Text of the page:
Wedding Planning Pain


I’m getting married this year. Yes married, not civilly partnered. Now we all know that society has galloped on an amazing distance in the past 20 years but that still doesn’t mean it’s plain sailing when it comes to non-traditional wedding planning – far from it. Don’t believe me? Read on…

Venue Hunting

We spent a bunch of time last year looking at possible venues to host our day. Pubs, clubs, hotels, stately homes, even a castle. All of these places want your money so essentially they shouldn’t care who you’re marrying. However, some of them need to practice their reactions a bit more. Take Sandra, a wedding planner at one of our possible hotels who sat us down with free coffee and biscuits – a good start. But then…

Sandy: “We throw in a bridal suite for the bride & groom with the package…” Smile faded as she realised she was talking to us and her usual speech wasn’t appropriate. She searched her brain while looking freaked. “Obviously not bride and groom for you!” Voice got more high-pitched. “I mean, bride and bride, bride and whatever!” Oh Sandy, you nearly had us.

Ring Shopping

I recently visited an independent jeweller with all manner of tasteful rings sitting on plump mini cushions in the window. The guy was very friendly and when I explained that we both wanted a classic plain band, he produced a tray of wedding rings and I began to try them on. But he seemed distracted.

“I’ve just got something else… And I hope you won’t be offended but these are very popular with the gays.” Uh-oh. “Really popular for civil partnerships, I’ve sold loads especially for lesbians.” I put on a fake smile and wondered what was coming. He came from the back of the shop with another tray, a triumphant look on his face.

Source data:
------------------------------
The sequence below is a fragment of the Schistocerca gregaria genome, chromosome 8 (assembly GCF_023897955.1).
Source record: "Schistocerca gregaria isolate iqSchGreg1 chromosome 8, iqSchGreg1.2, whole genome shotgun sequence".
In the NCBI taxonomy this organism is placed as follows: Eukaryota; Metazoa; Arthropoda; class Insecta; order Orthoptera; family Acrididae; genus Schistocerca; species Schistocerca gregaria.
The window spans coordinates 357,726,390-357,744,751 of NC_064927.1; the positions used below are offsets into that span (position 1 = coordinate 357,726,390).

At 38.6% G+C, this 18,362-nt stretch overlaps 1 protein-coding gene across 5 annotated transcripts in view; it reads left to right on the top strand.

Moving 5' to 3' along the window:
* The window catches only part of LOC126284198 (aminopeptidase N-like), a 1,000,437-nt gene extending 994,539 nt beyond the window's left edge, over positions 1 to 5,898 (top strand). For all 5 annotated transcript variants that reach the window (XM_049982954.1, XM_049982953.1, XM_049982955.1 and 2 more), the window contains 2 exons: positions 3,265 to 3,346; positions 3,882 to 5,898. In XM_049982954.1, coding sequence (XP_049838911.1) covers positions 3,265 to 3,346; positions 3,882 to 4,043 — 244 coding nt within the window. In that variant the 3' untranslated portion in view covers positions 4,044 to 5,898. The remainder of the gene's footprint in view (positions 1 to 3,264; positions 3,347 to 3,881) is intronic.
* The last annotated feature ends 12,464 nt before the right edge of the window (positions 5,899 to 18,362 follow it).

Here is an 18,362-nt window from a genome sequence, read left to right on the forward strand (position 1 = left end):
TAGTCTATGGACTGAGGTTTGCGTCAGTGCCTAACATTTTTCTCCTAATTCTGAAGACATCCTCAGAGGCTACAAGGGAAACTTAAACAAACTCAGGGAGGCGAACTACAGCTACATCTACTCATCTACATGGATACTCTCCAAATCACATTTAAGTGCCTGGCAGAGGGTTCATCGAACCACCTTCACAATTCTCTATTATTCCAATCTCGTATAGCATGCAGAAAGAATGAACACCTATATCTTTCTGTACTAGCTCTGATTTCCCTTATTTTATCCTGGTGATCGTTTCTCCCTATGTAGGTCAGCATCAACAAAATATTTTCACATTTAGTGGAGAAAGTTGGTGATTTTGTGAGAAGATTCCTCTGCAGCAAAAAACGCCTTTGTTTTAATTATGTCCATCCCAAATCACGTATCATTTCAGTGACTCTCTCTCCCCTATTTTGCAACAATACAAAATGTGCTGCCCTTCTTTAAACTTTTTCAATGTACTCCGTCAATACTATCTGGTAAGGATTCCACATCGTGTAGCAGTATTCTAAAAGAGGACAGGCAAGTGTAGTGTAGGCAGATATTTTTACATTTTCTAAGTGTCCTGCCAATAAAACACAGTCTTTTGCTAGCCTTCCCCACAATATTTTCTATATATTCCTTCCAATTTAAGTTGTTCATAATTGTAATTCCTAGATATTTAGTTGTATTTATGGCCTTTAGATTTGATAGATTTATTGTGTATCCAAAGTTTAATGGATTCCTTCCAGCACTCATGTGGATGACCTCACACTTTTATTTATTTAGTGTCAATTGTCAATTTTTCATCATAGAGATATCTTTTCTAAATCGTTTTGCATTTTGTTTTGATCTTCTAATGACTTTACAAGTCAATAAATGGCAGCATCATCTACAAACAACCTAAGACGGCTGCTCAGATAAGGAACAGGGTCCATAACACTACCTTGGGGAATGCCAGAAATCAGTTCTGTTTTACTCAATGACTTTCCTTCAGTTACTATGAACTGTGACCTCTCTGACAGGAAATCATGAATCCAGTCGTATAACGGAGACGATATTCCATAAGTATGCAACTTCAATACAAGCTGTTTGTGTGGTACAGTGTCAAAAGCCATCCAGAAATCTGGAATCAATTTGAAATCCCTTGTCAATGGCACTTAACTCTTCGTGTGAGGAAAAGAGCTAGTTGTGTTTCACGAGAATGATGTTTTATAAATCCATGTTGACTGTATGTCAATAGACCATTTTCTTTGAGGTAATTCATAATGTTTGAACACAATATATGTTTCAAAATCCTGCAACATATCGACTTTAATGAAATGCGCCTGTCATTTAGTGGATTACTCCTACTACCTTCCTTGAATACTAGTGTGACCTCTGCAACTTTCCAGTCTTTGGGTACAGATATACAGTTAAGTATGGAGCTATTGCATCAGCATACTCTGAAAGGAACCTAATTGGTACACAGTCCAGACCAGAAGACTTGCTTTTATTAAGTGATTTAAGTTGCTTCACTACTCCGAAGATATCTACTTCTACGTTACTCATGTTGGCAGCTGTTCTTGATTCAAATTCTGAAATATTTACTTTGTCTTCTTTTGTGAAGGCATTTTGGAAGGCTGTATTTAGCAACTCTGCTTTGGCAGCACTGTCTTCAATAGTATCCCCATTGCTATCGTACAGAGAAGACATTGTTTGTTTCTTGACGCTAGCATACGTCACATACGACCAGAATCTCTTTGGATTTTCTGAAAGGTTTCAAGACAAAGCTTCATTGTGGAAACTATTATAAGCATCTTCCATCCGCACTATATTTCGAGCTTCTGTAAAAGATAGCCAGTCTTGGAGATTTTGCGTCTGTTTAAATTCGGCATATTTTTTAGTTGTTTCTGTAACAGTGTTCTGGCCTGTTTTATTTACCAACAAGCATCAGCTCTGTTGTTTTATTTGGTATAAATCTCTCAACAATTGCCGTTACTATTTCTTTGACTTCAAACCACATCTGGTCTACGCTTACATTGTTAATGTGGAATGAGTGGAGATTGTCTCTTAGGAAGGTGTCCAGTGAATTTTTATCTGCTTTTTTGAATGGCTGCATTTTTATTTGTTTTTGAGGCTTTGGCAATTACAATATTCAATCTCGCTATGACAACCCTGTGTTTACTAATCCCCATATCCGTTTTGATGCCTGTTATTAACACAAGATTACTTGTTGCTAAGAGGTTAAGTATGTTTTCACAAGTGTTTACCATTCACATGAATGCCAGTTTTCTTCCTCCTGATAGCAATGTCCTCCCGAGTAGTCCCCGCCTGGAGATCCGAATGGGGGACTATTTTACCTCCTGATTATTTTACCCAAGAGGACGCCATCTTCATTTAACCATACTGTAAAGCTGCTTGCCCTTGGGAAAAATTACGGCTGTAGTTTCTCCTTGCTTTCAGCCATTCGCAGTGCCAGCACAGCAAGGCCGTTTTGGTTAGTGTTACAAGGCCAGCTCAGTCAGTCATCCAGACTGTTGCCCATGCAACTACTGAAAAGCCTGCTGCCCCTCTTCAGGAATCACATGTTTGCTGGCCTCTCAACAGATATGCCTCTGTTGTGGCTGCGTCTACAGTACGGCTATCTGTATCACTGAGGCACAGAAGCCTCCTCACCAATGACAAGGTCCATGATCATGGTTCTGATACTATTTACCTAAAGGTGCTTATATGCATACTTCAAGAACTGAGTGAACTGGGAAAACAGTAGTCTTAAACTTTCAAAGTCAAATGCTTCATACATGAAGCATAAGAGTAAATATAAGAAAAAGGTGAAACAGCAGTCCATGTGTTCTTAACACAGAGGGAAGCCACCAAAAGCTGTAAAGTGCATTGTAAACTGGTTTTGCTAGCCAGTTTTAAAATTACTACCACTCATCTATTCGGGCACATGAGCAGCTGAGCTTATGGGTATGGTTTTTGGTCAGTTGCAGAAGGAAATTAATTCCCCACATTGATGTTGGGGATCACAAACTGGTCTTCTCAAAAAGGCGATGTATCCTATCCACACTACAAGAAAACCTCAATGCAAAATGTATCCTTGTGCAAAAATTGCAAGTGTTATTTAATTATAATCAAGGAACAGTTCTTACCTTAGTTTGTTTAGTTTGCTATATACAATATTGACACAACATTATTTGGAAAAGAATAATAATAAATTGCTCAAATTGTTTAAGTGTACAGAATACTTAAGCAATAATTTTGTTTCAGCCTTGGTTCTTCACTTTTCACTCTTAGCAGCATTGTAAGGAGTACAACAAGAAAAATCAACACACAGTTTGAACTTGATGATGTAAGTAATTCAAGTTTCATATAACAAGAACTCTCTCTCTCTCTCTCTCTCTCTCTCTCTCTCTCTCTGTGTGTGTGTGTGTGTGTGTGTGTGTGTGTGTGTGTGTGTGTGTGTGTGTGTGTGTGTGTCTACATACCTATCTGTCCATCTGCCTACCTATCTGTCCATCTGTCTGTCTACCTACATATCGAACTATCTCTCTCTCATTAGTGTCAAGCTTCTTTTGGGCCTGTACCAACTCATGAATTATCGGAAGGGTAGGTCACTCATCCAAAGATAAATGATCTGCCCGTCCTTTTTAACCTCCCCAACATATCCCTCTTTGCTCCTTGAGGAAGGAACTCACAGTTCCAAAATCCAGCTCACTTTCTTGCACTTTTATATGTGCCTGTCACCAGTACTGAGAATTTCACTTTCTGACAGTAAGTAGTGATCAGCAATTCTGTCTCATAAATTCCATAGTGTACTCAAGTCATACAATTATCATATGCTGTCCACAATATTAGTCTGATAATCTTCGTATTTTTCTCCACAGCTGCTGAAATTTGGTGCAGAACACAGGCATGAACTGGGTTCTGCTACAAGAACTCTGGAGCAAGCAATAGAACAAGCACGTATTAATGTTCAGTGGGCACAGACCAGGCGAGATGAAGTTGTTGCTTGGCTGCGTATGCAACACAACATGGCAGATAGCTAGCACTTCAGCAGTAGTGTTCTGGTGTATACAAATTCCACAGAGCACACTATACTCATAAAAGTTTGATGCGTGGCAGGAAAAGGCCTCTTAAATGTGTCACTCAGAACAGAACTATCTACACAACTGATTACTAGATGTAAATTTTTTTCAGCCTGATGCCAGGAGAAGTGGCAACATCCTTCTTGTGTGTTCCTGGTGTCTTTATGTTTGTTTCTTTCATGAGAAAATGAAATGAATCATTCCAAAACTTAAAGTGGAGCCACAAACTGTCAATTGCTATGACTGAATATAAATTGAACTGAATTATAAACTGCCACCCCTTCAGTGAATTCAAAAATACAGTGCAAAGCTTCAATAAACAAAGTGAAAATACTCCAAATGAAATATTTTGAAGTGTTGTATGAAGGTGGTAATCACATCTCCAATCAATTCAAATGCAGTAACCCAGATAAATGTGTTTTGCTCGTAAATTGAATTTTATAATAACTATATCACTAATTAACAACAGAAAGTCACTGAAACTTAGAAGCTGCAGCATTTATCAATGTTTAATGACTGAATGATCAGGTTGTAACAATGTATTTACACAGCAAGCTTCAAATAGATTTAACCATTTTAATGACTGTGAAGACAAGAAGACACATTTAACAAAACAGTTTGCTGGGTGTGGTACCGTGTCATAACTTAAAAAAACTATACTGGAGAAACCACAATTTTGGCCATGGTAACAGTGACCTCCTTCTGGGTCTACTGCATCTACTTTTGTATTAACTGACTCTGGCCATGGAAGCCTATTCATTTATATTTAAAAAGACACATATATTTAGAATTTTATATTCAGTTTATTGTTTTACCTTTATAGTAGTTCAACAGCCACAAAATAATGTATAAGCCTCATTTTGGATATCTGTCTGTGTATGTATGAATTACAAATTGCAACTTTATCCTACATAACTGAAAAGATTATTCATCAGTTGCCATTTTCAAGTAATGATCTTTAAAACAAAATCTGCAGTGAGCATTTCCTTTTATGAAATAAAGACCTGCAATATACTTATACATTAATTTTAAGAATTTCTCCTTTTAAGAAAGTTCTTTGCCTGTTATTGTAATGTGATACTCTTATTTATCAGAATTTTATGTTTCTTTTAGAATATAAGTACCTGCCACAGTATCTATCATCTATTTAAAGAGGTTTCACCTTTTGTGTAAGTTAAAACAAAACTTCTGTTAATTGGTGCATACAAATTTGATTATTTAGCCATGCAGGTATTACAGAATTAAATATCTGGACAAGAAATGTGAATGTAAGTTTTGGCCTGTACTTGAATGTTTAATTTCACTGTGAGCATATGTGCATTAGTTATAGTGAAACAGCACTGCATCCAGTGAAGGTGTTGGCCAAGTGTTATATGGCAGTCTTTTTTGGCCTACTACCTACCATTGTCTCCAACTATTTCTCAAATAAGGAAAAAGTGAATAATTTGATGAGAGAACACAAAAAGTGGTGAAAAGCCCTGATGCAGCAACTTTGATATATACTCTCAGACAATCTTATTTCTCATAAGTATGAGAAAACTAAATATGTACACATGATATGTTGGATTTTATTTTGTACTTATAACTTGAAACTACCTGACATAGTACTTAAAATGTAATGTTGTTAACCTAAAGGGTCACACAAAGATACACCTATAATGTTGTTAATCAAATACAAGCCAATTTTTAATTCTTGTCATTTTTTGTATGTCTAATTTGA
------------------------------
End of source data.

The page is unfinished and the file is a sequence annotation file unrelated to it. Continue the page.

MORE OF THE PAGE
“How about something like this?” I looked down. And there blinking up at me was a tray of titanium rings with rainbow swirls sashaying through them. Oh Mr Jeweller, you nearly had me.

Changing Our Civil Partnership To A Marriage

We registered for a civil partnership last year having got tired of the government dragging its heels on marriage equality – we figured we’d do it and switch up when the time came. However, the time came quicker than we thought and so now we’re trying to change our civil partnership intention to a marriage intention. Easy, right? Er, no.

Me: “Hello, myself and my partner have registered for a civil partnership in May but now we can get married we’d like to do that instead. Do you know what we need to do?”

Council: “I don’t think the law’s changed yet.”

Me: “It has, it’s been in all the papers.”

Council: “Really? Oh. I’m not sure. Can you call back next week?” Okay.

Next week arrives. I call back and explain again. Long Pause.

Council: “To be honest we don’t know, it’s too new. We’ve never done it before so haven’t got a clue. I know it comes into law in March so can you call back then?”